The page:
(1) The legislature finds that many communities across Washington state have not equitably benefited from investments in the active transportation network. The legislature also finds that legacy state transportation facilities designed primarily for vehicle use caused disconnections in safe routes for people who walk, bike, and roll to work and to carry out other daily activities.
(2) To address these investment gaps, and to honor the legacy of community advocacy of Sandy Williams, the Sandy Williams connecting communities program is established within the department. The purpose of the program is to improve active transportation connectivity in communities by:
(a) Providing safe, continuous routes for pedestrians, bicyclists, and other nonvehicle users carrying out their daily activities;
(b) Mitigating for the health, safety, and access impacts of transportation infrastructure that bisects communities and creates obstacles in the local active transportation network;
(c) Investing in greenways providing protected routes for a wide variety of nonvehicular users; and
(d) Facilitating the planning, development, and implementation of projects and activities that will improve the connectivity and safety of the active transportation network.
(3) The department must select projects to propose to the legislature for funding. In selecting projects, the department must consider, at a minimum, the following criteria:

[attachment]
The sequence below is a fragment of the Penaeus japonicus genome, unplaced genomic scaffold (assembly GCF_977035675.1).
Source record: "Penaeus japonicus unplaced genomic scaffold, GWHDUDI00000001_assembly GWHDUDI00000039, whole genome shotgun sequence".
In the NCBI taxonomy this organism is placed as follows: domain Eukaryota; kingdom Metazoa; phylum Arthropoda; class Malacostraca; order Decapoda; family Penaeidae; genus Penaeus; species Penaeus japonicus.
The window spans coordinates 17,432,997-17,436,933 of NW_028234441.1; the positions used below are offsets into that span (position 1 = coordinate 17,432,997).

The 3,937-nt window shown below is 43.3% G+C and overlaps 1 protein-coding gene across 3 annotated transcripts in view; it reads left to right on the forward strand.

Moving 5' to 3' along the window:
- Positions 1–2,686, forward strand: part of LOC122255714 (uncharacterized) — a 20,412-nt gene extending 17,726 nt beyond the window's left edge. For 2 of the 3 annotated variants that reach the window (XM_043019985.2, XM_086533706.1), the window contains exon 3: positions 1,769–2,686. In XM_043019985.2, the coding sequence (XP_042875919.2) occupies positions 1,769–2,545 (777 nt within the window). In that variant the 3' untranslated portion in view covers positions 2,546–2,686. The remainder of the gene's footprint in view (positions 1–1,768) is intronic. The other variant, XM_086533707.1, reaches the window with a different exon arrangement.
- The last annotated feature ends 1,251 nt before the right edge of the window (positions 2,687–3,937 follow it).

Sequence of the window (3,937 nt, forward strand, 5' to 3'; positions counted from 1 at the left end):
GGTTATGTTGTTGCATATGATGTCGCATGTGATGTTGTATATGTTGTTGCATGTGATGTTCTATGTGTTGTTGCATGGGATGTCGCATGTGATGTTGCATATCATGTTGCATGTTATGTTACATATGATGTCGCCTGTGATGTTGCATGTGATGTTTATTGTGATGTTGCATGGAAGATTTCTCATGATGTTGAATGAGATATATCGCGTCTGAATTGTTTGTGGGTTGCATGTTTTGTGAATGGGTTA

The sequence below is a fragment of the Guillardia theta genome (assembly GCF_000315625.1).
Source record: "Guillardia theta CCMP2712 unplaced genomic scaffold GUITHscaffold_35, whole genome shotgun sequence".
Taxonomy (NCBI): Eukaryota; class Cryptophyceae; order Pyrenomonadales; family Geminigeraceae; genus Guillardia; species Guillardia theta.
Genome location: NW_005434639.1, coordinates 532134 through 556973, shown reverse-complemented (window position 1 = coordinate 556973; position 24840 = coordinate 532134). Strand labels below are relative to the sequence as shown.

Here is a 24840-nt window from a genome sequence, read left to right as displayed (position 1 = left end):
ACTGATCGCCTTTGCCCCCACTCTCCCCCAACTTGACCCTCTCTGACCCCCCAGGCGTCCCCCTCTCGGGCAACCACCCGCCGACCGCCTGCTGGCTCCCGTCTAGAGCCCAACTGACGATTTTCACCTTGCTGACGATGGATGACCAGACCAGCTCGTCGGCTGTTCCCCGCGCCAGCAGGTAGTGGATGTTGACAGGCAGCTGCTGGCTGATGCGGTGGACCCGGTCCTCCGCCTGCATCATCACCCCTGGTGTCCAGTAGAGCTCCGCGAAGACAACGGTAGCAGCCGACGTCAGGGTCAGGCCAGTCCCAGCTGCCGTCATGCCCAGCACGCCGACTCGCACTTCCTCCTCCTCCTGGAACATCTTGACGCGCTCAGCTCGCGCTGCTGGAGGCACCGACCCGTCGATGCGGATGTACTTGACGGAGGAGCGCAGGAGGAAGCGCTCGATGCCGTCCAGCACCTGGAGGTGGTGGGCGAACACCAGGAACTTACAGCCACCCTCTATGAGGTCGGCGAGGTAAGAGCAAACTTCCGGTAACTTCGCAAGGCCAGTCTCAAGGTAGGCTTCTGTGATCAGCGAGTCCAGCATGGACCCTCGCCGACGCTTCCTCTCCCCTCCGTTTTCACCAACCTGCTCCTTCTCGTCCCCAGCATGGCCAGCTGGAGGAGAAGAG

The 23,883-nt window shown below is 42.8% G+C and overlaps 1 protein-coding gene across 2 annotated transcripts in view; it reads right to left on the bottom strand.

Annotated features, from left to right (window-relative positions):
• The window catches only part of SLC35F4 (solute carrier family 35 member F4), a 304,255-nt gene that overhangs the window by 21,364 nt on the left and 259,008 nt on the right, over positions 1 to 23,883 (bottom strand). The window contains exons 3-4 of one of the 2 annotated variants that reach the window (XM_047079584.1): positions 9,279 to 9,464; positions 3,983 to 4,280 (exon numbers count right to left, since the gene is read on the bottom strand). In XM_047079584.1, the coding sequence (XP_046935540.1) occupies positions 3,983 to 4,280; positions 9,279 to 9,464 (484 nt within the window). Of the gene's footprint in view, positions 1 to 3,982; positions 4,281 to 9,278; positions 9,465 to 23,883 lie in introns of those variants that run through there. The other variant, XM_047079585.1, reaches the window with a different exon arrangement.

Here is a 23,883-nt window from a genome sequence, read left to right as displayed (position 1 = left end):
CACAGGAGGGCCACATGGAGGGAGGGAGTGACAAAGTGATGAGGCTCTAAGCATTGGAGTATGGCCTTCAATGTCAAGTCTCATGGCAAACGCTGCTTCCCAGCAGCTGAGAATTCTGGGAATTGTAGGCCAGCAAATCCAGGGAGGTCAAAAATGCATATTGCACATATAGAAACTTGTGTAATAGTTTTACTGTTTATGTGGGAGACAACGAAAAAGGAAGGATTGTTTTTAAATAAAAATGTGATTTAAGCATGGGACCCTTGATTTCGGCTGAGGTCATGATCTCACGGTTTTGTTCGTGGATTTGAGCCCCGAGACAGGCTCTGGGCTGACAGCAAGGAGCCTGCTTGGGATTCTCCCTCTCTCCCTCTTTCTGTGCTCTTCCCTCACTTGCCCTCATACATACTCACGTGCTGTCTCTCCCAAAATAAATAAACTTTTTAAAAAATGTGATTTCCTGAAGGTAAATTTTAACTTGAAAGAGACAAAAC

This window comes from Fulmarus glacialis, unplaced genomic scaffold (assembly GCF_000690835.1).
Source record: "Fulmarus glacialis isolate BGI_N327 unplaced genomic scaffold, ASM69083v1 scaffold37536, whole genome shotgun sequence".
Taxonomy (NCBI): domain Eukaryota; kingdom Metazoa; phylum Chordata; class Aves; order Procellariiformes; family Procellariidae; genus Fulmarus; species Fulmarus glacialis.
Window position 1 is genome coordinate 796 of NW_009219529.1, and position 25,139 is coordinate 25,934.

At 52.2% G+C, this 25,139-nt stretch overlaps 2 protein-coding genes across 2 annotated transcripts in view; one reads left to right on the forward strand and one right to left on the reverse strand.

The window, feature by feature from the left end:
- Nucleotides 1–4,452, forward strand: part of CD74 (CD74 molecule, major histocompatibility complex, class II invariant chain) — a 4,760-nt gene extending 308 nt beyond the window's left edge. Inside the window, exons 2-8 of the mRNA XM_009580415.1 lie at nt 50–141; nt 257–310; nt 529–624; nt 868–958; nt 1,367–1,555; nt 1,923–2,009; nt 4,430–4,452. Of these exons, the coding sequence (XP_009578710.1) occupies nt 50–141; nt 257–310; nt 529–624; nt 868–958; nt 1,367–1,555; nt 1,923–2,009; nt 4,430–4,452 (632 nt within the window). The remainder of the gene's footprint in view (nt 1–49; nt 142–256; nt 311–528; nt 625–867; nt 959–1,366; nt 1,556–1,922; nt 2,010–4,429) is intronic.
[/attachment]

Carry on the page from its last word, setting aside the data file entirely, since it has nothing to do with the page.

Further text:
(a) Access to a transit facility, community facility, commercial center, or community-identified assets;
(b) The use of minority and women-owned businesses and community-based organizations in planning, community engagement, design, and construction of the project;
(c) Whether the project will serve:
(i) Overburdened communities as defined in RCW 70A.02.010
to mean a geographic area where vulnerable populations face combined, multiple environmental harms and health impacts, and includes, but is not limited to, highly impacted communities as defined in RCW 19.405.020
(ii) Vulnerable populations as defined in RCW 70A.02.010
to mean population groups that are more likely to be at higher risk for poor health outcomes in response to environmental harms, due to adverse socioeconomic factors, such as unemployment, high housing, and transportation costs relative to income, limited access to nutritious food and adequate health care, linguistic isolation, and other factors that negatively affect health outcomes and increase vulnerability to the effects of environmental harms; and sensitivity factors, such as low birth weight and higher rates of hospitalization. Vulnerable populations include, but are not limited to: Racial or ethnic minorities, low-income populations, populations disproportionately impacted by environmental harms, and populations of workers experiencing environmental harms;
(iii) Household incomes at or below 200 percent of the federal poverty level; and
(iv) People with disabilities;
(d) Environmental health disparities, such as those indicated by the diesel pollution burden portion of the Washington environmental health disparities map developed by the department of health, or other similar indicators;
(e) Location on or adjacent to tribal lands or locations providing essential services to tribal members;
(f) Crash experience involving pedestrians and bicyclists; and
(g) Identified need by the community, for example in the state active transportation plan or a regional, county, or community plan.
(4) It is the intent of the legislature that the Sandy Williams connecting communities program comply with the requirements of chapter 314, Laws of 2021.
(5) The department shall submit a report to the transportation committees of the legislature by December 1, 2022, and each December 1st thereafter identifying the selected connecting communities projects for funding by the legislature. The report must also include the status of previously funded projects.
(6) This section expires July 1, 2027.